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Modifying list while iterating

I have been given a task to make a code in python that will remove all members that occures more than once in a list and leave 1 copy of it. Condition: it should be case-insesitive

So I've written down the following code:

string = raw_input()
list1 = string.split(",")
low_case_list = list1[:] #for case-insesitive
for i in range(len(low_case_list)):
    low_case_list[i] = low_case_list[i].lower()
for member in low_case_list:
    if(low_case_list.count(member) > 1):
        del list1[low_case_list.index(member)]
        del low_case_list[low_case_list.index(member)]

after the input I get this list: [a,b,c,d,A,B,C,D,a,b,c,d] and after I do the operation on it: [B,D,a,b,c,d]

my question is, why it skips 'B' and 'D' when it removes the members?

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marked as duplicate by agf, senderle, t0mm13b, Ken White, Ram kiran Dec 19 '12 at 3:05

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3 Answers 3

up vote 1 down vote accepted

Why not just convert your list into a set with all elements converted to lower-case, and then back to a list. You can use a generator for converting every element to lowercase.

You can do it like this: -

>>> l = ['a', 'b', 'c', 'A', 'B', 'C', 'a', 'b', 'c']
>>> new_list = list(set(elem.lower() for elem in l))
>>> new_list
['a', 'c', 'b']

Note that, order may be changed because, set does not maintain the order of it's elements.

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I've just started python so I haven't known about "set". Thank you very much –  user1778311 Dec 18 '12 at 18:37
    
@Ehunter. Well, you will gradually know many useful things in Python. Good luck :). –  Rohit Jain Dec 18 '12 at 18:38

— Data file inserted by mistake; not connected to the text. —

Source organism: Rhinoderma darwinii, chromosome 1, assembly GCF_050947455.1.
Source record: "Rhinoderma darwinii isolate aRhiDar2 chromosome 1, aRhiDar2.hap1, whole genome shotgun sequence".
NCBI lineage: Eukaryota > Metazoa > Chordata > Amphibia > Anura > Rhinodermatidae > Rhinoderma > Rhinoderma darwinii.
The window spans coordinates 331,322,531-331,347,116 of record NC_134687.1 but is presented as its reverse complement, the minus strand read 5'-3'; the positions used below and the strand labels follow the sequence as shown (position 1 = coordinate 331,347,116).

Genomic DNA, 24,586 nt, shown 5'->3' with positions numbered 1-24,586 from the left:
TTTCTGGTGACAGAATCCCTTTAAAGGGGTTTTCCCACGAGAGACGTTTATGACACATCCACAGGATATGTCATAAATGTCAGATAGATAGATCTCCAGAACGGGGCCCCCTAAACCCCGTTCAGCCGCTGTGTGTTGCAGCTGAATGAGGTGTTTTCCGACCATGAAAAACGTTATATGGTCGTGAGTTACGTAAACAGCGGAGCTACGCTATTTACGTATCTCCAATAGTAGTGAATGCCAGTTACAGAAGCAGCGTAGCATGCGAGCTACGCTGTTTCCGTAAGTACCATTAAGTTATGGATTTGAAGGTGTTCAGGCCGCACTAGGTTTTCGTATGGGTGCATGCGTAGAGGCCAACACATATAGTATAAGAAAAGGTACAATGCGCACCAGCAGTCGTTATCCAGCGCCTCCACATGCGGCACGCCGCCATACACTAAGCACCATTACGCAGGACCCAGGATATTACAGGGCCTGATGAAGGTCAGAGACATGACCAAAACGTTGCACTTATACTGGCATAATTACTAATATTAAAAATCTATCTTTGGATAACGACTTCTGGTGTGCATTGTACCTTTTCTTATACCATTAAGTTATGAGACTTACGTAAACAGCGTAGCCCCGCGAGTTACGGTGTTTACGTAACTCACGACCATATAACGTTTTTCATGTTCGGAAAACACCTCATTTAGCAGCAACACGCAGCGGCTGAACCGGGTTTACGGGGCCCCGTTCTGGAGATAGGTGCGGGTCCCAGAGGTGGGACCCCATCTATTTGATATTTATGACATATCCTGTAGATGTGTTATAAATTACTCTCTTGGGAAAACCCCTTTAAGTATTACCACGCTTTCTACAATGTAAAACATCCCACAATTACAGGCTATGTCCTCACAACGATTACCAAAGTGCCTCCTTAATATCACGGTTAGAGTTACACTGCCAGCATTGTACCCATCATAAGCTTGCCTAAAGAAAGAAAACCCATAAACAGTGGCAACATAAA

You could try something like this instead:

input = raw_input().split(',')
unique = set([s.lower() for s in input])
result = list(unique)
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1  
You don't really need that list comprehension. –  Rohit Jain Dec 18 '12 at 18:31
    
You're right, the generator comprehension in your answer is going to be more efficient –  JeffS Dec 18 '12 at 18:34
    
@JeffS -- Careful. What do you mean by "more efficient"? In my experience, list-comprehensions actually take less time than generators if they're small and you actually iterate over the whole thing. However, the generator is cleaner to look at and is definitely more efficient with memory. –  mgilson Dec 18 '12 at 19:11

Try this, should be simple. Given your list li:

lowcase = [elem.lower() for elem in li]
output = []
for el in lowcase:
  if el not in output: output.append(el)
return output # if necessary, otherwise a simple li = output

Or, in a faster and more elegant way, you could replace the whole for loop with:

[output.append(el) for el in lowcase if el not in output]

Your code should be buggy because you refer to the index of the element, but the list changes size during the loop, so indices change too.

EDIT: didn't think about sets, obviously they're the best solution here.

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I wouldn't say that your list comprehension is "more elegant". List-comps for their side-effects are usually to be avoided. However, it is worth pointing out that this is the only answer here which will work for unhashable items. (and the only one which preserves order). –  mgilson Dec 18 '12 at 19:13
    
What side effects are you talking about? I use them frequently in my code so are they dangerous? –  whatyouhide Dec 18 '12 at 22:30
    
In general, a list-comprehension should be used to build a list and return it. so foo = [ x for x in ... ] is good since we're building a list and getting the result with foo. You're list comprehension doesn't return anything meaningful (it returns a bunch of None values), but has a side-effect of modifying the output list. Note that in this case, it's better written as [el for el in lowcase if el not in output] –  mgilson Dec 18 '12 at 22:35
    
You're right, assigning a list built with list-comp to another variable would have been a better way to go. Anyway I often use list-comp for making changes in lists, is that wrong/bad procedure? –  whatyouhide Dec 18 '12 at 22:38
    
I don't think it's very idiomatic ... If you're not going to use the list that the list-comp builds, it's probably best to avoid using a list comp (in my opinion). –  mgilson Dec 18 '12 at 22:41